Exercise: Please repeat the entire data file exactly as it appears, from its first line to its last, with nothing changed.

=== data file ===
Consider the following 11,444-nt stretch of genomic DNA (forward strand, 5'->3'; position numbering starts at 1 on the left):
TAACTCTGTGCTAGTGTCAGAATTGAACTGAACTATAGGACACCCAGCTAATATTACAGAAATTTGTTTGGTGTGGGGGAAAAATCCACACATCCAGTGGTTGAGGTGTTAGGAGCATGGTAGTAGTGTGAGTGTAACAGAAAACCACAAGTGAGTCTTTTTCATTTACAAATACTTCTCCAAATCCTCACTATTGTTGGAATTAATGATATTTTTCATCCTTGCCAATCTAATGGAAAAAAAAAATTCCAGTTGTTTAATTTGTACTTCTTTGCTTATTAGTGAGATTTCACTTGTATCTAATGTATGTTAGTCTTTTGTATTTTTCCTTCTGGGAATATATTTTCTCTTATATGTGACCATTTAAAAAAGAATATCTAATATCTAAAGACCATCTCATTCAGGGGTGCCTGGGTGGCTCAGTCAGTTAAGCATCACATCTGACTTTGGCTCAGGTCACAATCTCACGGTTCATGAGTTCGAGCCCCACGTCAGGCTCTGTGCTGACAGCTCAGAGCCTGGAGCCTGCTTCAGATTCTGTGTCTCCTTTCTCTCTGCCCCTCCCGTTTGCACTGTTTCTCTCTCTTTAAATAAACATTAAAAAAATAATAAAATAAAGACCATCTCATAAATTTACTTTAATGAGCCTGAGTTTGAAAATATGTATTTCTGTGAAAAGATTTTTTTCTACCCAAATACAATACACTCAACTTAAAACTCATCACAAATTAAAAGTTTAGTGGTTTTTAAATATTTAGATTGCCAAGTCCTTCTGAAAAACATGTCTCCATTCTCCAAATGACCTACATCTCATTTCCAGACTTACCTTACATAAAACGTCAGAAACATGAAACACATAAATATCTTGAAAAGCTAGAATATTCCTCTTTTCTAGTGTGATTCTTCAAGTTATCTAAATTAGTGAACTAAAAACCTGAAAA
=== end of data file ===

Consider the following 11,444-nt stretch of genomic DNA (forward strand, 5'->3'; position numbering starts at 1 on the left):
TAACTCTGTGCTAGTGTCAGAATTGAACTGAACTATAGGACACCCAGCTAATATTACAGAAATTTGTTTGGTGTGGGGGAAAAATCCACACATCCAGTGGTTGAGGTGTTAGGAGCATGGTAGTAGTGTGAGTGTAACAGAAAACCACAAGTGAGTCTTTTTCATTTACAAATACTTCTCCAAATCCTCACTATTGTTGGAATTAATGATATTTTTCATCCTTGCCAATCTAATGGAAAAAAAAAATTCCAGTTGTTTAATTTGTACTTCTTTGCTTATTAGTGAGATTTCACTTGTATCTAATGTATGTTAGTCTTTTGTATTTTTCCTTCTGGGAATATATTTTCTCTTATATGTGACCATTTAAAAAAGAATATCTAATATCTAAAGACCATCTCATTCAGGGGTGCCTGGGTGGCTCAGTCAGTTAAGCATCACATCTGACTTTGGCTCAGGTCACAATCTCACGGTTCATGAGTTCGAGCCCCACGTCAGGCTCTGTGCTGACAGCTCAGAGCCTGGAGCCTGCTTCAGATTCTGTGTCTCCTTTCTCTCTGCCCCTCCCGTTTGCACTGTTTCTCTCTCTTTAAATAAACATTAAAAAAATAATAAAATAAAGACCATCTCATAAATTTACTTTAATGAGCCTGAGTTTGAAAATATGTATTTCTGTGAAAAGATTTTTTTCTACCCAAATACAATACACTCAACTTAAAACTCATCACAAATTAAAAGTTTAGTGGTTTTTAAATATTTAGATTGCCAAGTCCTTCTGAAAAACATGTCTCCATTCTCCAAATGACCTACATCTCATTTCCAGACTTACCTTACATAAAACGTCAGAAACATGAAACACATAAATATCTTGAAAAGCTAGAATATTCCTCTTTTCTAGTGTGATTCTTCAAGTTATCTAAATTAGTGAACTAAAAACCTGAAAA